The grape vine was the first plant in Biblical history recorded as cultivated. It was a symbol of fruitfulness and its harvest season was a time of joyous festivity. When He spoke, Jesus used vines to explain spiritual truths. For example, pruning a vine involved four things. Let’s take a look at them.
1: The Vine Itself
Jesus referred to vines because the people He spoke to understood them well. Vines grew in every part of Israel. The Israelite system of agriculture was to grow wheat, vines and olives together. The balance of the three crops varied with the different regions; and the different rhythm of the agricultural year. Vines were necessary to sustain life.
2: The Vine’s Foundation
Vines must “grab on” to something to grow. I live in Georgia, the Kudzu capitol of the world, and when someone says Kudzu covered their car overnight, I can almost believe it. Down here we’re used to seeing entire groves of trees covered in Kudzu. Kudzu grows up telephone poles and along fences, over bridges and up underneath the eaves of the house. It doesn’t grow straight up like a sunflower. If it finds nothing to cling to it spreads out all over the ground. It needs a base. We Christians need a firm base for our spiritual lives. In John 15:5 Jesus says, “I am the vine, ye are the branches: He that abideth in me, and I in Him, the same bringeth forth much fruit: for without me ye can do nothing.”
3: The Vine’s Season
Grapes do not spring forth fully mature and ripe. They take time to grow. A wise vinekeeper tastes the grapes before he picks them, to ensure they’re sweet. At the local grocery, the produce department puts out sample grapes for shoppers to taste. One or two bites reveals immediately if the grapes are ready to eat (and buy). Before grapes are in season they are bitter and leave a dry feeling on the teeth. Buy a pound in season and you will savor every bite. Sometimes, we want to hurry up the things of God. This results in corrupt fruit. There is “a time to be born and a time to die; a time to plant and a time to pluck up that which is planted…” (Ecclesiastes 3:2) God is rarely early, but He is never late. To put forth good fruit, it must ripen according to God’s timetable.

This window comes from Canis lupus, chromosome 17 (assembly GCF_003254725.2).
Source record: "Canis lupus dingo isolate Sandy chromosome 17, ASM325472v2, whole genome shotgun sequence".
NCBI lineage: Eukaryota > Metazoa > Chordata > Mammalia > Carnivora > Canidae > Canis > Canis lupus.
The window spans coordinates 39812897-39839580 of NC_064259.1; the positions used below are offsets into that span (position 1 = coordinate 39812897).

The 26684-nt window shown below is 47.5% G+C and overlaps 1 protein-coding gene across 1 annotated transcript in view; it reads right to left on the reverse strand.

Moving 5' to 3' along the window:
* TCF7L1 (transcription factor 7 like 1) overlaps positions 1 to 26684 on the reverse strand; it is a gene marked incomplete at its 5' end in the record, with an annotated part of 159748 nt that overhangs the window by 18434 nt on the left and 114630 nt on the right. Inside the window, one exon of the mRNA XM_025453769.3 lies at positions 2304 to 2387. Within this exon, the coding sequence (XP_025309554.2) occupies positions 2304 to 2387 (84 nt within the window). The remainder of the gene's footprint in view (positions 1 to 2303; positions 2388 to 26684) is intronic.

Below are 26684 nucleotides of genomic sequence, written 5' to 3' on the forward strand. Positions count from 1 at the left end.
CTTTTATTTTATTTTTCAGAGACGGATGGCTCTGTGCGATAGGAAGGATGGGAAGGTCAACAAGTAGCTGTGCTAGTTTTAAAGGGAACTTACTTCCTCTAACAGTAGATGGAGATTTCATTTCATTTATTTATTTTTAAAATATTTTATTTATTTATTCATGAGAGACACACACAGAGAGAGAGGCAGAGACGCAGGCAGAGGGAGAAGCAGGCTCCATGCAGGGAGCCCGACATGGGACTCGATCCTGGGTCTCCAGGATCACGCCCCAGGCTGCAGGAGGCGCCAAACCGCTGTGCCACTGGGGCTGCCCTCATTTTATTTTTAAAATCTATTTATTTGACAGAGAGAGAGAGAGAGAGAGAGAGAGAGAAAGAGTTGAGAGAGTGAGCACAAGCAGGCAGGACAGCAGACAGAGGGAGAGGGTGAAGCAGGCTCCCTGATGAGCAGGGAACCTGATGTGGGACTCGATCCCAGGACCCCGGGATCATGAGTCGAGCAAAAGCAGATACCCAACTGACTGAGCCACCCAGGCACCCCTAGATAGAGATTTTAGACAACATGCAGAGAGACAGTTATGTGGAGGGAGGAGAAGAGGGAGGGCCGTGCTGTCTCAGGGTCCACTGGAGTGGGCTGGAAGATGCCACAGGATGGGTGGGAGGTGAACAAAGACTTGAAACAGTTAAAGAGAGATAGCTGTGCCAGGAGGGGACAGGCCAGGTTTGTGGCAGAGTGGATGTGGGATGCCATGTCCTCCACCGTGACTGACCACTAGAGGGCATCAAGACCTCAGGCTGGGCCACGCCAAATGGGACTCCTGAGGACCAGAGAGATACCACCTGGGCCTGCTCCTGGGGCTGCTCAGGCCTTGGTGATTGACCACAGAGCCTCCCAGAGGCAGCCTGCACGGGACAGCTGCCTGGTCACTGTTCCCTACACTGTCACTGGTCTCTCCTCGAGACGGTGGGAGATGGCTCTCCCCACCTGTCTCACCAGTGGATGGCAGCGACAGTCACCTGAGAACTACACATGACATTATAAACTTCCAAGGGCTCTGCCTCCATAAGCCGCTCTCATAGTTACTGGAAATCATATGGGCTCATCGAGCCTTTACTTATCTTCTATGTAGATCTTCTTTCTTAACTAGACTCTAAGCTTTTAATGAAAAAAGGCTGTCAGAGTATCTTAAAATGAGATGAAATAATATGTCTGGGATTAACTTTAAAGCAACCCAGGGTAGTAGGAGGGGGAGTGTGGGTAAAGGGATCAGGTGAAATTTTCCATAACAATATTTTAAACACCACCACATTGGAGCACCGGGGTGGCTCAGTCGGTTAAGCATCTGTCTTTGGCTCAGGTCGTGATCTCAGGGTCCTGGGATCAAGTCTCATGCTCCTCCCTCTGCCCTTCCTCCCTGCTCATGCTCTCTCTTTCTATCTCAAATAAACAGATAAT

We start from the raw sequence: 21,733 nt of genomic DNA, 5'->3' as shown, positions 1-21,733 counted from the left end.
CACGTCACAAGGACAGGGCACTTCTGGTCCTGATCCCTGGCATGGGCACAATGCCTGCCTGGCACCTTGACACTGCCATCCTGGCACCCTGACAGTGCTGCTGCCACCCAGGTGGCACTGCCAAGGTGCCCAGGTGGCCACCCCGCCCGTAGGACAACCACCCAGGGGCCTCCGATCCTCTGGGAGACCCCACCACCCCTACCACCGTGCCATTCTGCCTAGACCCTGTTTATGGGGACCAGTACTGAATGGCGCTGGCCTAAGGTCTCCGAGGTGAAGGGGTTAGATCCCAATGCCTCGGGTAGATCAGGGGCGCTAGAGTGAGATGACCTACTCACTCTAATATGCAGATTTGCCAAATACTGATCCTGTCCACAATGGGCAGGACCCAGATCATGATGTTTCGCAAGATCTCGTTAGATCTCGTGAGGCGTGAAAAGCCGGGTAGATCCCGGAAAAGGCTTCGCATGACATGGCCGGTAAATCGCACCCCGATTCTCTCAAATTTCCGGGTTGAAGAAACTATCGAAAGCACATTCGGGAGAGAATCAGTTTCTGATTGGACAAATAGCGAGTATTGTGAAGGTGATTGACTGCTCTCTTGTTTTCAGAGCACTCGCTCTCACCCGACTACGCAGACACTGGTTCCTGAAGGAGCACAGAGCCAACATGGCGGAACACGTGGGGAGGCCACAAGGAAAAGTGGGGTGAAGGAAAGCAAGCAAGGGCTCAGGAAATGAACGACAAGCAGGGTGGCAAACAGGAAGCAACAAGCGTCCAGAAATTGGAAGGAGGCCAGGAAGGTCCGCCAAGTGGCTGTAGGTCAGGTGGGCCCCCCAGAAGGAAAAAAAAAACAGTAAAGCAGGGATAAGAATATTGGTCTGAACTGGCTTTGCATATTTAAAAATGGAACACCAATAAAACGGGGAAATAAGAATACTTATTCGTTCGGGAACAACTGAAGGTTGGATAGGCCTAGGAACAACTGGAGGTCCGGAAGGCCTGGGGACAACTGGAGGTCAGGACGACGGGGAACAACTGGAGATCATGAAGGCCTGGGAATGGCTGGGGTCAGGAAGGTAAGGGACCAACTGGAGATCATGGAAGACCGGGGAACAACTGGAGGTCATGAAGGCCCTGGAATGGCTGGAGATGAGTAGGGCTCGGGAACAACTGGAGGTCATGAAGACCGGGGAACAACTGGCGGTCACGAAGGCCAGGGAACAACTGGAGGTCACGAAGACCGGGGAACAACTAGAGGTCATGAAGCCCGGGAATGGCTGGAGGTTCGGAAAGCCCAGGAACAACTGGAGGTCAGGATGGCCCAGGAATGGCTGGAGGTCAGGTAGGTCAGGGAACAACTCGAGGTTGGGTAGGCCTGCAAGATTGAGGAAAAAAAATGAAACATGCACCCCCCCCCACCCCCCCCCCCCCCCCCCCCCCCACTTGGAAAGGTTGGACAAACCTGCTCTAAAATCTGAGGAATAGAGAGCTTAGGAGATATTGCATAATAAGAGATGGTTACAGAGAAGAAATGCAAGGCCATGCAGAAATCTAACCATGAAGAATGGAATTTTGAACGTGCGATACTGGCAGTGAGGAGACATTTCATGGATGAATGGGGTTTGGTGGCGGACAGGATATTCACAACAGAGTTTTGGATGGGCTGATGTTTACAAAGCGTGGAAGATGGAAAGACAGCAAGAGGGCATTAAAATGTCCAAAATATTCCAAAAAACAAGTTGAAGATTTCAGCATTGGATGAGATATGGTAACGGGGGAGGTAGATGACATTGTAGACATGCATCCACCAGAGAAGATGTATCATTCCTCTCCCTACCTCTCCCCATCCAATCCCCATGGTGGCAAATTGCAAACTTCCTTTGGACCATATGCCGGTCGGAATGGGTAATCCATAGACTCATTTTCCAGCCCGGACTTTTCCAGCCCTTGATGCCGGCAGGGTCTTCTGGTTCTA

4: The Person Who Prunes The Vine
The KJV calls this person the husbandman, from the word husbandry, which meant gardening. John 15:1-2 quotes Jesus, “I am the true vine, and my Father is the husbandman. Every branch in me that beareth not fruit He taketh away: and every branch that beareth fruit, He purgeth it, that it may bring forth more fruit.” If we’re part of the vine and we’re clinging to Jesus, then we can expect to be cut back from growing in a direction which will not enable us to bear fruit.
Matthew 7:16-20 has much to say about the vine also. “Ye shall know them by their fruits. Do men gather grapes of thorns, or figs of thistles? Even so every good tree bringeth forth good fruit; but a corrupt tree bringeth forth evil fruit. A good tree cannot bring forth evil fruit, neither can a corrupt tree bring forth good fruit. Every tree that bringeth not forth good fruit is hewn down, and cast into the fire. Wherefore by their fruits ye shall know them.”
Hosea 14:7-8 – “They that dwell under His shadow shall return: they shall revive as the corn, and grow as the vine: the scent thereof shall be as the wine of Lebanon. Ephraim shall say, what have I to do any more with idols? I have heard him and observed him: I am like a green fir tree. From me is thy fruit found.”
To be a Christian is to be born again – to become a vine. To be a Christian is to grow on the foundation of Christ. To be a Christian is to grow in spiritual maturity. And to be a Christian is to feel God’s hand on your life. He is the perfect gardener – faithful, skilled, determined, gentle. When the sting of pruning shears enters our lives, we can be sure it is to help us change direction, seek to deepen our roots, and to bring us closer to our foundation: the Lord Jesus Christ.